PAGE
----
@Jon–This does sound like something you must have ranted about in the past. Brand Xianity looks pretty shaky when you realize it all depends on accepting the Bible as God’s sole revelation to humankind. It is progressive, as you say, and that’s a good thing. As far as the dead horse goes, believe it or not, this is sort of a new revelation to me! So I had to put my few cents worth in.

Thanks for you comments!–HH

Comment by heartyheretic

hh

i think you are right that Brand Xian’s often have an unhealthy “faith” in the Bible. in fact, i will stick my neck out there and say i think some “idolize” it. ie they place it above God Himself.

with that said, where you and i differ is whether the Bible (or at least parts) are accurate. i for one dont believe the Bible is “inerrant”, nor do i believe in the original text that it was “inerrant”.

yet, i believe (not blindly but because i have read it and other commentaries from all sides of the spectrum on it) that the Bible is accurate about how is speaks of the world, God, man, etc.

i do NOT however believe that many (if not most) Brand Xian’s interpret the Bible correctly. and just so you know, i still have serious Qs with books like Joshua and Kings, etc. but as far the case for its accuracy of message and its historical accuracy (as long as contextualized with judaism and 1st century) is stronger in my opinion than the case for it not being those things.

thanks for the discussion.

peter

Comment by PB and J

Peter–
Sounds like your approach to the Bible is a lot like mine, although I’m guessing that I seriously question more of it than you. But that’s okay! I think what it all comes down to for me is why one might want to follow the teachings of Jesus. Is it because the Bible is the Word of God and you should believe what it says (or more accurately, how it’s been interpreted by orthodox Christianity)? Or do you want to follow the teachings of Jesus because the truly are good teachings, that the do provide a way to live a compassionate life, no matter how imperfect the record of his teachings (the Bible) might be. I’m clearly in the second group.–HH

Comment by heartyheretic

hh

i want to respond to the options you gave, “Is it because the Bible is the Word of God and you should believe what it says (or more accurately, how it’s been interpreted by orthodox Christianity)? Or do you want to follow the teachings of Jesus because the truly are good teachings, that the do provide a way to live a compassionate life, no matter how imperfect the record of his teachings (the Bible) might be. I’m clearly in the second group.”

you see, i think there are a third party to which i belong. i dont follow Christ because i believe the Bible alone. i also dont follow him because His teachings are good alone. in fact, it is a combination of both, i think. but more than that, it is never about the words of the Bible or the teachings He gives. it is about His person.

i follow because i believe the Message of the Bible (regardless of the minor errors which exist in Scripture) and because i believe He is the Messiah as prophecied in the OT and have revealed Immanuel, God on earth. so if i desire to obey God, then i must follow Christ.

but more to get to the pt, i think that there is plenty of evidence that Jesus’ Message is corroborated by numerous biblical and extrabiblical sources. i believe that there is sufficient evidence that Jesus did in fact say much of what he is attributed as saying. otherwise, His teachings would be pointless to follow, because they wouldnt be His, but those of the authors. then there is no reason to be a disciple of Christ, rather one of Mark or Matthew or Luke or John, etc.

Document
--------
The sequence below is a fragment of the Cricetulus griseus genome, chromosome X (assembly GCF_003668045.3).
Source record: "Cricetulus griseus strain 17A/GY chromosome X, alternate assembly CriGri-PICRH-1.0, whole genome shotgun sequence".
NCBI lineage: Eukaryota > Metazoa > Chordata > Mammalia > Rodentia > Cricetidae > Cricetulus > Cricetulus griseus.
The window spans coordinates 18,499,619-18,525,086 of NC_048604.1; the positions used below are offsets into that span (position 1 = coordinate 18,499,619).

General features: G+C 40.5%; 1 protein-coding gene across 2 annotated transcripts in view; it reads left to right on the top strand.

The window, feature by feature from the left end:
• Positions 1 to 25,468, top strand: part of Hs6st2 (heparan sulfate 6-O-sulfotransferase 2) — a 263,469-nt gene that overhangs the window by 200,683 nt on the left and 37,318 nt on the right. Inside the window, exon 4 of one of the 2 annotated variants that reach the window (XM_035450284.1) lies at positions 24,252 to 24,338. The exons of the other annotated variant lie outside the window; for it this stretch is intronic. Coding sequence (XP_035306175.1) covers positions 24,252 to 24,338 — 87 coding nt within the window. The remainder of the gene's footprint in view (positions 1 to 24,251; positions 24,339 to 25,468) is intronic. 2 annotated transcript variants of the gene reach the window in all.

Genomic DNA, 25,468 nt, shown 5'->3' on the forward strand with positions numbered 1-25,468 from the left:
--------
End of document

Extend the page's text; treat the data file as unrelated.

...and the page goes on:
peter

Comment by PB and J

Peter–
I think it’s perfectly fine to combine both an appreciation for Jesus’ teachings and an understanding of scripture as revealing some truth about God’s nature–if that’s where it takes you. And I agree that much of what is attributed to Jesus by the writers of the gospels may very well be close to his teachings. I’m not sure that this understanding calls me to be a disciple of Christ, however. I do think that Jesus revealed something of the Christ Nature to humanity (which I’ve said before). I guess I see the teachings as calling us to find that nature within ourselves (the Kingdom of God is within you and among you). Thanks for your thoughts.
–HH

Comment by heartyheretic

I guess I missed their theme in the Song of Songs. The only way to get their interpretation of that book is to read it allegorically.

Comment by pastorofdisaster

Yeah, and it’s pretty obvious that it wasn’t written to be read allegorically. Whew!

Comment by heartyheretic

HH,
“It is progressive, as you say, and that’s a good thing. As far as the dead horse goes, believe it or not, this is sort of a new revelation to me!”
I hear ya! This was one of the key “starting points” for me in my eventual break from christianity. It all sits on top of the bible. Take that away, and it all falls down. But when you have grown up with the bible, its a very big and hard step to take.

Comment by Jon

A big step, indeed. I still want to be engaged with the Bible in some way, especially regarding the teachings of Jesus. But as far as swallowing the whole thing, fuggedahboudit!

Comment by heartyheretic

hh

certainly taking the Bible out from under ones feet can be quite disillusioning. but i for one have gone thru that, and i havent lost faith in Christ. i still follow him. in fact, i would say that i never did follow him when i was growing up thinking the Bible was “inerrant”.

i feel that much more free to follow Christ now that i have actively questioned Scripture. i still believe from much questioning and searching that there is a lot of accuracy in Scripture, but certainly not perfection. and there are many things that i still struggle with today.

let me share one example, i am personally trying to determine what the Torah means in light of NT. i am undecided about whether to keep Torah or not. its hard to really know, i think. and it wouldnt bother me one bit if Jesus intended us to and Paul got a little too emphatic about not needed to be circumcized. it doesnt hurt my faith in CHRIST to lose faith in Paul.

thats how i see things.

peter

Comment by PB and J

Interesting thought about whether to keep the Torah on not, especially when one thinks of the early Christians, who were mostly Jewish and had no intention of giving up on the Torah. Now what Jesus thought about the Torah? That’s another question entirely. Sometimes it seems as if his whole ministry was about learning to be righteous without the Torah or the Temple. Thanks for sharing your thoughts, Peter!

Comment by heartyheretic